Sleep isn't my thing. I'm a night owl by nature, and I usually crawl into bed around 1 or 2 AM. My kids wake me up at sunrise, and I stumble to the kitchen in a fog, brew a pot of coffee, and promise myself I'll go to bed earlier that night. But it never happens. Burning the midnight oil is my "me time," and I'm hard-pressed to give up those hours when the house is finally quiet and I can put on my headphones, listen to throwback playlists, and write in peace. Sleep, for me, is like eating kale or jumping rope—I'm aware it's good for me, but there are a thousand other things I'd rather do.
As it turns out, I'm not alone: Approximately half of Americans don't get the recommended 7 to 8 hours per night, and the CDC has recognized our collective lack of sleep as a public health epidemic. Sleep can lower your immune function, ding your productivity, and even raise your risk of cancer, diabetes, and depression. Apparently my sleep-when-I'm-dead philosophy could actually kill me. (Check out these 7 ways to fall back asleep in 10 minutes or less.)
But to be honest, that didn't motivate me to go to sleep any earlier.
My wake-up call (er, go-to-sleep call?) came a few weeks ago, while writing a story on surprising conditions that can cause weight gain (see if you’re suffering from any of them) Insomnia was on the list, and I couldn't ignore the overwhelming evidence that sleep plays a vital role in weight management, along with diet and exercise. Lack of sleep can raise cortisol levels, which causes fat retention around the midsection. Fatigue makes it harder to exercise, and willpower is usually subzero when you're sleep-deprived. (Looking to conquer your weight issues? Prevention magazine has smart answers—get 2 FREE gifts when you subscribe today.)
Despite skimping on shut-eye, I'm a dedicated exerciser: I recently ran my first half marathon and am currently training for my second. I also eat my veggies, watch my portions, and load up on protein. Yet my weight hasn't budged in months, and I definitely have an apple shape. Were my sleep habits to blame for weight-loss plateau and roundish middle? When I came across a "7-Day Sleep Cleanse"—basically, a detox diet for your bedtime—I decided to find out.
Let me clarify: I'm not saying a few pounds scared me more than my own mortality. It's just that, up until that point, I never felt like my lack of sleep was a problem. I'm just one of those people who can get by on less sleep, I told myself. But suddenly, I had visible confirmation that my 5-hours-a-night habit was probably affecting my health. And if the warnings about my waistline were true, then maybe those other intangibles—like diabetes and, you know, death—were also looming.
So, I decided to try the sleep cleanse. Knowing my job would probably require an unavoidable late night or two, I mentally committed to 2 weeks instead of one to give it a fair shake. There are plenty of sleep challenges out there, but the basic idea is the same: Go to bed at the same time every night. Get 7 to 8 hours. Repeat.
Going from 5 to at least 7 hours of sleep wasn't easy. The first night, I went to bed promptly at 10:30 PM but couldn't fall asleep. I stared at the ceiling, peeked at my phone, and adjusted my pillows. (These 5 tricks will help you fall asleep fast.) It took almost an hour to doze off, but I still managed to get 7 full hours. In the morning, I felt refreshed but slightly disoriented, like when you lie down for a quick catnap and wake up 3 hours later.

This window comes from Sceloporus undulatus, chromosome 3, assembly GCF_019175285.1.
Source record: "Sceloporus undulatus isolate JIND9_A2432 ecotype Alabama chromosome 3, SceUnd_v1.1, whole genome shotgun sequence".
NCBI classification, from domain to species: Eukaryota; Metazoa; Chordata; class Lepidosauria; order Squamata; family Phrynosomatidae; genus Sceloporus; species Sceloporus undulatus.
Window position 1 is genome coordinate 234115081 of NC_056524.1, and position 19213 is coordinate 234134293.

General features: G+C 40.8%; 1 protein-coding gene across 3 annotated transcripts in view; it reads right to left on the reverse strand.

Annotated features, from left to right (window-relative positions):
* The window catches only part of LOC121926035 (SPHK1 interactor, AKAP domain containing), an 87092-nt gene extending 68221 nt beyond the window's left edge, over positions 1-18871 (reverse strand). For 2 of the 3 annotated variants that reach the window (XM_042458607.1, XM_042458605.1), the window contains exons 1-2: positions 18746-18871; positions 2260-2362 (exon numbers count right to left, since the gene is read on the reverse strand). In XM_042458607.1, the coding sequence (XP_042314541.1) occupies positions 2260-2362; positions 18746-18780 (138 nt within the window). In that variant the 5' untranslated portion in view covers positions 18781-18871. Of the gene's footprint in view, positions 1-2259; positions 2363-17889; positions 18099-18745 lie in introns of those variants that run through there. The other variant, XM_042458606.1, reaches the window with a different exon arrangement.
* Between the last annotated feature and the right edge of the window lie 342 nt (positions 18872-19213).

After that restless first night, falling asleep got easier—but actually getting into bed was still hard. I felt guilty shutting down my computer before midnight, as though I was sneaking out of the office early. There were still so many things on my to-do list! And while I work best under tight deadlines, my early bedtime meant I had to get most of my work done during daylight hours instead of waiting until the literal eleventh hour. (Always tired? Here are 7 surprising reasons why.)
To accomplish this, I had to adjust my approach to time management. Before, I added tasks to my calendar haphazardly—do X, Y, and Z today!—and then postponed most of them until the wee hours. Now I had to assign a specific time frame to each task to make sure I stayed on schedule. File this under "Things I Should Have Done 10 Years Ago." It relieved so much of my deadline stress and reduced the time I spent in rabbit holes of procrastination.
Going to sleep early also eliminated my midnight snack habit, simply because I wasn't awake at midnight. And during the day, I wasn't mindlessly munching quite as often.
About 10 days into the challenge, I felt significantly less puffy. Still, the number on the scale was holding steady, so I figured it was my imagination until my personal trainer commented, "Have you been running more? You look leaner." When I got home later that day, I grabbed a measuring tape and realized I'd lost about an inch off my waist.
Was it the lack of late-night snacks? Fewer stress hormones? I have no idea, but either way—as much as I hated to admit it—falling asleep early had made a difference.
Of course, every challenge has its cheat days, and I celebrated the end of my 2-week trial with a night-owl bender: I guzzled coffee at 11 PM and stayed up for hours, watching concert videos on YouTube and shopping for maxi dresses. But the next night I was in bed by 11:30 PM. I still don't like shutting down early, but I've finally accepted that it's something I need to do—at least most of the time.